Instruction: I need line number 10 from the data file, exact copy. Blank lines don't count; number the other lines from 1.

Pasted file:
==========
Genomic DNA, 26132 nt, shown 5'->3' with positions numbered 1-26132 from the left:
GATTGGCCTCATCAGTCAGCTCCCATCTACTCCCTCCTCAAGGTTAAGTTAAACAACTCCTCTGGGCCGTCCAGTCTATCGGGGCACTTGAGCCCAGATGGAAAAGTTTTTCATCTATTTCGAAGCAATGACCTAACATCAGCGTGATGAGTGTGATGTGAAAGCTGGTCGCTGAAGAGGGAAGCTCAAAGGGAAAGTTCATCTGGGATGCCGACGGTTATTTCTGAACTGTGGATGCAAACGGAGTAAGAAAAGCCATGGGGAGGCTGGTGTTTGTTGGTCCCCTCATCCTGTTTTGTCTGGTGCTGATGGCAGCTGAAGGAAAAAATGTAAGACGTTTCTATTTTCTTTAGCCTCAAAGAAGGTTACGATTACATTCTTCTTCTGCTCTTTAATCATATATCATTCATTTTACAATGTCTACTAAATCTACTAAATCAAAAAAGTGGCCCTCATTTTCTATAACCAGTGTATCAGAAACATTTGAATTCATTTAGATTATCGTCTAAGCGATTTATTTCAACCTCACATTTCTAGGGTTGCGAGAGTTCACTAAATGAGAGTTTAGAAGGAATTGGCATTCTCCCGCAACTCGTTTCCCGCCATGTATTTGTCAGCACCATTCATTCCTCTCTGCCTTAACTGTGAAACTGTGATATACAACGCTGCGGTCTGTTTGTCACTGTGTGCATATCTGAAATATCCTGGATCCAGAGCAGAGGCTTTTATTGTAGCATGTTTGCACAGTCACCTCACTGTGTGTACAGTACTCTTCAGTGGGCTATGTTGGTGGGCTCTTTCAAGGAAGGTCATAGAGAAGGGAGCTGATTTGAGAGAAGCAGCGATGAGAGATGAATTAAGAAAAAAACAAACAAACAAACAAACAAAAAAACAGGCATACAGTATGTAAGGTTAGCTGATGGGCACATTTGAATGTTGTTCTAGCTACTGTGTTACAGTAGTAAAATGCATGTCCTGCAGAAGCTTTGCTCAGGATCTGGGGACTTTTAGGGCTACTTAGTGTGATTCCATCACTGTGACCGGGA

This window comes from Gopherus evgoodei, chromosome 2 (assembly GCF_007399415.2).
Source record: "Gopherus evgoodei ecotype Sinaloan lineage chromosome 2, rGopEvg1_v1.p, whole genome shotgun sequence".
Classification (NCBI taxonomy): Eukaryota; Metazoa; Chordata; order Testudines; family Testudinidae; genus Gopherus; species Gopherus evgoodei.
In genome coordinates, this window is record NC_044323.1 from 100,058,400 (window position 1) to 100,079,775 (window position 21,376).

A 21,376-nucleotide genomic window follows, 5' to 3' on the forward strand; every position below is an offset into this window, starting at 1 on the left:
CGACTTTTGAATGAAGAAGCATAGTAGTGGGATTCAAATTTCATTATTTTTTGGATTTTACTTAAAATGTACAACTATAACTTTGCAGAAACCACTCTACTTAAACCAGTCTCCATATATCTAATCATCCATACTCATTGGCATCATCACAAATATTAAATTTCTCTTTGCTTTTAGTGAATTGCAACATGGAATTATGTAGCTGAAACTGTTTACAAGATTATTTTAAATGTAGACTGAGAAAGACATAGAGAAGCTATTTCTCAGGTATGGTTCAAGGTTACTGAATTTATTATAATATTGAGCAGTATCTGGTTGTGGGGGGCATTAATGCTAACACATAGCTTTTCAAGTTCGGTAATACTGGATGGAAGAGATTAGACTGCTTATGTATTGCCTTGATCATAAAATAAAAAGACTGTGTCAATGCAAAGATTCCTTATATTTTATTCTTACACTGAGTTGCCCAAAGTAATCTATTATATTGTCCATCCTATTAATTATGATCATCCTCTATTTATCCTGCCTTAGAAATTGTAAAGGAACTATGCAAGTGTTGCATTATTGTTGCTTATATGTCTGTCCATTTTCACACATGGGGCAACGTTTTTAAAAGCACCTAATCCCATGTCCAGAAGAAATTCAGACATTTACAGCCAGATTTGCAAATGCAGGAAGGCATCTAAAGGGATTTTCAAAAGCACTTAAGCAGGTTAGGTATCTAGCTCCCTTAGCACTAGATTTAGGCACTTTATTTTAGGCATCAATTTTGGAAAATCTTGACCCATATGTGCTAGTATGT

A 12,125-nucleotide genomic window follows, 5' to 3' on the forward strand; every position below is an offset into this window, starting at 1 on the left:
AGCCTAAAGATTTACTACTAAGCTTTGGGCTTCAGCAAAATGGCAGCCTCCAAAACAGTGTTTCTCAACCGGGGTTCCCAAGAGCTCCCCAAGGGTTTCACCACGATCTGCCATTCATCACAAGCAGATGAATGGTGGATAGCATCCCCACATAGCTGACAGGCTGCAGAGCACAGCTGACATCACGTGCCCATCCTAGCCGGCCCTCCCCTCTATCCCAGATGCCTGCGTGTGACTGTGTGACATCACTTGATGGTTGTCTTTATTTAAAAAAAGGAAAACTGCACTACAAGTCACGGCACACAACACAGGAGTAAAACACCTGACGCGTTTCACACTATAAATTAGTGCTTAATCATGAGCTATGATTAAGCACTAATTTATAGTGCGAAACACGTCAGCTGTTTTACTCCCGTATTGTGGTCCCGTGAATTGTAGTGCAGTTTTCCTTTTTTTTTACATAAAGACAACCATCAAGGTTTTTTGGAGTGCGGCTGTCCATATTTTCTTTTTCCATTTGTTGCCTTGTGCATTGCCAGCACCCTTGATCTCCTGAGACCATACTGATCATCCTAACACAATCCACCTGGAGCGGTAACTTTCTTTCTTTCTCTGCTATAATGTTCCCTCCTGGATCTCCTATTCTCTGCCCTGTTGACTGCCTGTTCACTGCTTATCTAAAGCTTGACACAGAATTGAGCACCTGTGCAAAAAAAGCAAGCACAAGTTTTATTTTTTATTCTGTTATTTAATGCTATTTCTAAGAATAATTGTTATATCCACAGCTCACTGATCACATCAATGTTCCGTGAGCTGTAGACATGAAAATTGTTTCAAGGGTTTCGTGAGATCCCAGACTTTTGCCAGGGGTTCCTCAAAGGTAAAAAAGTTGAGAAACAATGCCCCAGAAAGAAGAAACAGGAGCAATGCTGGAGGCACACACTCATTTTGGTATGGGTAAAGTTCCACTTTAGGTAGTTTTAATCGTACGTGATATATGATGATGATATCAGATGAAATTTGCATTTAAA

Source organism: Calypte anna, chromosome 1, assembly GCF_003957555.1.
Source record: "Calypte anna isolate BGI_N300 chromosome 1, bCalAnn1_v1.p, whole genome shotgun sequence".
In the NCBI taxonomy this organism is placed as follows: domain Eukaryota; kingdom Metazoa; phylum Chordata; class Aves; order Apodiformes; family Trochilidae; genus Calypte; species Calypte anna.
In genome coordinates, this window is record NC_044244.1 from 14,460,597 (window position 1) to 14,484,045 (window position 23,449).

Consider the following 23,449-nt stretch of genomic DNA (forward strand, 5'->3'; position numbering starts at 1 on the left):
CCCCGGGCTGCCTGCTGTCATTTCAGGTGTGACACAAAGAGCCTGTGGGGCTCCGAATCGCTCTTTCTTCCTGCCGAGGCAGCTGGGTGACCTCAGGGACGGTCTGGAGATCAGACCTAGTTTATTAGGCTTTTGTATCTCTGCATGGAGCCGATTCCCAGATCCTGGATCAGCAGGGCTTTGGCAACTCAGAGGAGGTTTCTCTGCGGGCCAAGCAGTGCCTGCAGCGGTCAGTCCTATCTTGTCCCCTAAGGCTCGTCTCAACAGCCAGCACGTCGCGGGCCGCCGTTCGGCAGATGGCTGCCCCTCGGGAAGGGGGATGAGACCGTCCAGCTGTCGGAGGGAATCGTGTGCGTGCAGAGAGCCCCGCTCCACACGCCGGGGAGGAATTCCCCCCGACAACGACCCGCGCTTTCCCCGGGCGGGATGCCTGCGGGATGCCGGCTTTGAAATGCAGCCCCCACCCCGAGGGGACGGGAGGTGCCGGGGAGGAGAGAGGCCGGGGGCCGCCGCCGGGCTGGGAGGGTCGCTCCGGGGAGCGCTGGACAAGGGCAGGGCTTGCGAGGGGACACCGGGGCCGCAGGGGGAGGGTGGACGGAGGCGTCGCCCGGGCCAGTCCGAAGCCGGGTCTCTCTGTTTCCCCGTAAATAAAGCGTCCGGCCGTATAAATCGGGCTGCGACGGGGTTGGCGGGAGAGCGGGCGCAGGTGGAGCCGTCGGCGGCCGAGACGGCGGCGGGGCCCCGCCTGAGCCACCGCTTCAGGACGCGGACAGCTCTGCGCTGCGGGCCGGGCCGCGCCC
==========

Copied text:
AGCCTAAAGATTTACTACTAAGCTTTGGGCTTCAGCAAAATGGCAGCCTCCAAAACAGTGTTTCTCAACCGGGGTTCCCAAGAGCTCCCCAAGGGTTTCACCACGATCTGCCATTCATCACAAGCAGATGAATGGTGGATAGCATCCCCACATAGCTGACAGGCTGCAGAGCACAGCTGACATCACGTGCCCATCCTAGCCGGCCCTCCCCTCTATCCCAGATGCCTGCGTGTGACTGTGTGACATCACTTGATGGTTGTCTTTATTTAAAAAAAGGAAAACTGCACTACAAGTCACGGCACACAACACAGGAGTAAAACACCTGACGCGTTTCACACTATAAATTAGTGCTTAATCATGAGCTATGATTAAGCACTAATTTATAGTGCGAAACACGTCAGCTGTTTTACTCCCGTATTGTGGTCCCGTGAATTGTAGTGCAGTTTTCCTTTTTTTTTACATAAAGACAACCATCAAGGTTTTTTGGAGTGCGGCTGTCCATATTTTCTTTTTCCATTTGTTGCCTTGTGCATTGCCAGCACCCTTGATCTCCTGAGACCATACTGATCATCCTAACACAATCCACCTGGAGCGGTAACTTTCTTTCTTTCTCTGCTATAATGTTCCCTCCTGGATCTCCTATTCTCTGCCCTGTTGACTGCCTGTTCACTGCTTATCTAAAGCTTGACACAGAATTGAGCACCTGTGCAAAAAAAGCAAGCACAAGTTTTATTTTTTATTCTGTTATTTAATGCTATTTCTAAGAATAATTGTTATATCCACAGCTCACTGATCACATCAATGTTCCGTGAGCTGTAGACATGAAAATTGTTTCAAGGGTTTCGTGAGATCCCAGACTTTTGCCAGGGGTTCCTCAAAGGTAAAAAAGTTGAGAAACAATGCCCCAGAAAGAAGAAACAGGAGCAATGCTGGAGGCACACACTCATTTTGGTATGGGTAAAGTTCCACTTTAGGTAGTTTTAATCGTACGTGATATATGATGATGATATCAGATGAAATTTGCATTTAAA